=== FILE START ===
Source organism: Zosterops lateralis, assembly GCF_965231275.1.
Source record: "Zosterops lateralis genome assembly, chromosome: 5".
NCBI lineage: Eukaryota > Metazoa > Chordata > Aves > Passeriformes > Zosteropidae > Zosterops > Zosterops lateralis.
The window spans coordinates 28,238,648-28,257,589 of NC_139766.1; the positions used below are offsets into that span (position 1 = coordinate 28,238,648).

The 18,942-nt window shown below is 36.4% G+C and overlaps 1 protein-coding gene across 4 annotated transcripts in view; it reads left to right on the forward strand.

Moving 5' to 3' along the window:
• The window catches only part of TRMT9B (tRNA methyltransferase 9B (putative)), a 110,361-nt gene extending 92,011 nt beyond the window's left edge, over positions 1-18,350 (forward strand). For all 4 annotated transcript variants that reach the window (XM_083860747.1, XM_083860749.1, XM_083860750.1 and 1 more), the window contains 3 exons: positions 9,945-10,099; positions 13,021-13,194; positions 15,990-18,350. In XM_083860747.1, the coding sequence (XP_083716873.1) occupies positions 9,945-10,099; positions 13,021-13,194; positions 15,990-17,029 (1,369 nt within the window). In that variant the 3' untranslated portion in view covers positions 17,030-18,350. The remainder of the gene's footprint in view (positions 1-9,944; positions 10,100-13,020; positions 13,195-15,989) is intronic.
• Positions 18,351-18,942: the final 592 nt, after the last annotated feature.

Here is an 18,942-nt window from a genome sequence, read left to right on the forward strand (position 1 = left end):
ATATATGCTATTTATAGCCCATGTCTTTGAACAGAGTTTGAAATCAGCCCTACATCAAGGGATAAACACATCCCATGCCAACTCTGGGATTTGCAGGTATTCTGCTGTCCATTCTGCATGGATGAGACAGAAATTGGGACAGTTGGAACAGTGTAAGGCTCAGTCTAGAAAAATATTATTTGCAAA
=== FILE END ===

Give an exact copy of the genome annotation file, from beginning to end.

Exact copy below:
Source organism: Zosterops lateralis, assembly GCF_965231275.1.
Source record: "Zosterops lateralis genome assembly, chromosome: 5".
NCBI lineage: Eukaryota > Metazoa > Chordata > Aves > Passeriformes > Zosteropidae > Zosterops > Zosterops lateralis.
The window spans coordinates 28,238,648-28,257,589 of NC_139766.1; the positions used below are offsets into that span (position 1 = coordinate 28,238,648).

The 18,942-nt window shown below is 36.4% G+C and overlaps 1 protein-coding gene across 4 annotated transcripts in view; it reads left to right on the forward strand.

Moving 5' to 3' along the window:
• The window catches only part of TRMT9B (tRNA methyltransferase 9B (putative)), a 110,361-nt gene extending 92,011 nt beyond the window's left edge, over positions 1-18,350 (forward strand). For all 4 annotated transcript variants that reach the window (XM_083860747.1, XM_083860749.1, XM_083860750.1 and 1 more), the window contains 3 exons: positions 9,945-10,099; positions 13,021-13,194; positions 15,990-18,350. In XM_083860747.1, the coding sequence (XP_083716873.1) occupies positions 9,945-10,099; positions 13,021-13,194; positions 15,990-17,029 (1,369 nt within the window). In that variant the 3' untranslated portion in view covers positions 17,030-18,350. The remainder of the gene's footprint in view (positions 1-9,944; positions 10,100-13,020; positions 13,195-15,989) is intronic.
• Positions 18,351-18,942: the final 592 nt, after the last annotated feature.

Here is an 18,942-nt window from a genome sequence, read left to right on the forward strand (position 1 = left end):
ATATATGCTATTTATAGCCCATGTCTTTGAACAGAGTTTGAAATCAGCCCTACATCAAGGGATAAACACATCCCATGCCAACTCTGGGATTTGCAGGTATTCTGCTGTCCATTCTGCATGGATGAGACAGAAATTGGGACAGTTGGAACAGTGTAAGGCTCAGTCTAGAAAAATATTATTTGCAAA